Officer Gasiorowski wrote that Ms. Palmer told her Ms. Ganster and Tamara L. Davis, her second-in-command, were taking the checks.
"Karen explained that both Tammy and Sandy have taken checks that were supposed to be deposited and instead are depositing them in a separate account at the Pittsburgh Police Federal Credit Union," according to the memo.
Ms. Palmer has copies of the checks allegedly taken by the women for the past two years, the memo says.
Just before noon, Mr. Cessar left the grand jury room and declined comment. The grand jurors also left, wearing their coats.
The Alpha Outfitters probe
The first hints of possible trouble for Mr. Harper emerged two years ago, when a federal prosecutor handling a guilty plea in a fraud case mentioned Art Bedway, describing him as a 'confederate' of the defendant.
Mr. Bedway was a friend of Mr. Harper's who stood near him at his 2006 swearing-in as chief. A Robinson resident and bodybuilder, Mr. Bedway is a security industry entrepreneur who is listed in filings with the state Corporations Bureau as an executive with Victory Security L.P. and Victory Security Agency II LLC. A Carnegie-based firm called Victory Security Agency Inc. employed Cynthia Harper, the former Chief's wife, some time prior to 2011.
Managers of two city housing developments have told the Post-Gazette that around 2009, Victory Security Agency Inc.'s implied entree to the chief was one of the firm's selling points.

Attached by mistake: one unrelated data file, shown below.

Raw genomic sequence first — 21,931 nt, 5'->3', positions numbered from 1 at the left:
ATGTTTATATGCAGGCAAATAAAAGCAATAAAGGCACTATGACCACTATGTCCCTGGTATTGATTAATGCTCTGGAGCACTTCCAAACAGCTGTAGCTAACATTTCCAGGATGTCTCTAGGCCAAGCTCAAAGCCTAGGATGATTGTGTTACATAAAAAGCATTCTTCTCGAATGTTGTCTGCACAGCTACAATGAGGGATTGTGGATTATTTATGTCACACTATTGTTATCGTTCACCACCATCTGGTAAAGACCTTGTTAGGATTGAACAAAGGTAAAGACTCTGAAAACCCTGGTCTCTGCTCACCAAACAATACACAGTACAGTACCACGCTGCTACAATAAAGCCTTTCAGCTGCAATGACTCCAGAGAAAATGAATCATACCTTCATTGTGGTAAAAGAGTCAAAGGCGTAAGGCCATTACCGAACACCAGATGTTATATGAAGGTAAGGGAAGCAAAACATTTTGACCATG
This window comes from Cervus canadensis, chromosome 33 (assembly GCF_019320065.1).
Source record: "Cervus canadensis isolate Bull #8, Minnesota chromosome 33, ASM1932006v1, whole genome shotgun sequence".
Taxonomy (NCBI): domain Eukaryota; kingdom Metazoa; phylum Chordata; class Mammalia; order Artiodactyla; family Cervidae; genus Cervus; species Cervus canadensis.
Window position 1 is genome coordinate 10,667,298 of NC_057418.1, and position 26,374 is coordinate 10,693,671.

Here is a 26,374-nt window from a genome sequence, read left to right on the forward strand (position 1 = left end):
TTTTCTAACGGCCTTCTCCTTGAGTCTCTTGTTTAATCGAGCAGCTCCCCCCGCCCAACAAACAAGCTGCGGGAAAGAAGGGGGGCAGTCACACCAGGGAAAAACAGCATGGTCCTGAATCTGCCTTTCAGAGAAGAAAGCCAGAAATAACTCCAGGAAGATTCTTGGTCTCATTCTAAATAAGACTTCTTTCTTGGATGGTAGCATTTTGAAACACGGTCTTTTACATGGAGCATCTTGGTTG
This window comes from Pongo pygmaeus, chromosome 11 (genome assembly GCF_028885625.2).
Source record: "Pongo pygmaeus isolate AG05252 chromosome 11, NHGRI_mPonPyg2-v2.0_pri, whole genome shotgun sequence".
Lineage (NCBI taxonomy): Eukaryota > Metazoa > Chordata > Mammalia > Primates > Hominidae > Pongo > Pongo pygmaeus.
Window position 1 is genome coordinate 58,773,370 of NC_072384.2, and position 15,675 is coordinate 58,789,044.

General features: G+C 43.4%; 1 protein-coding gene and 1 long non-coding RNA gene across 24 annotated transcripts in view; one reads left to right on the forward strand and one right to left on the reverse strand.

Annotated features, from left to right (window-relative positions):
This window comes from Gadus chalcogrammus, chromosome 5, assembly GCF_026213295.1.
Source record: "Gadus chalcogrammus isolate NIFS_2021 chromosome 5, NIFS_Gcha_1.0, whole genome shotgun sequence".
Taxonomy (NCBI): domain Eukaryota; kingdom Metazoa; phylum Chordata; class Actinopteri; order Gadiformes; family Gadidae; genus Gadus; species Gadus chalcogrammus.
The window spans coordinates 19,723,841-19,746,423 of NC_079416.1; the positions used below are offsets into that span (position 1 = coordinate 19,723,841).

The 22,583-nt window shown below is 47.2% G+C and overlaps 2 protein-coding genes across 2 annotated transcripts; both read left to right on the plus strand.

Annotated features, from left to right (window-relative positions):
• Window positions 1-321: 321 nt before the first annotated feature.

Mr. Harper told the Post-Gazette in 2011 that his wife left Victory because its competitors "were saying she was a ghost employee," which he said was false.
In November, Mr. Bedway was indicted on counts of bribery, conspiracy and mail fraud in a case that stemmed from a city of Pittsburgh contract to install radios and computers in the bureau's vehicles.
Federal prosecutors said that Mr. Bedway was the real owner of Esplen-based Alpha Outfitters LLC, though it was ostensibly run by longtime Victory Security employee Lois Kolarik. (Alpha Outfitters was later officially run by Colleen Moore Bedway, daughter of a former Pittsburgh police officer and now Mr. Bedway's wife.) Alpha Outfitters in 2006 won the contract to install and maintain radios and computers, and was eventually paid around $330,000.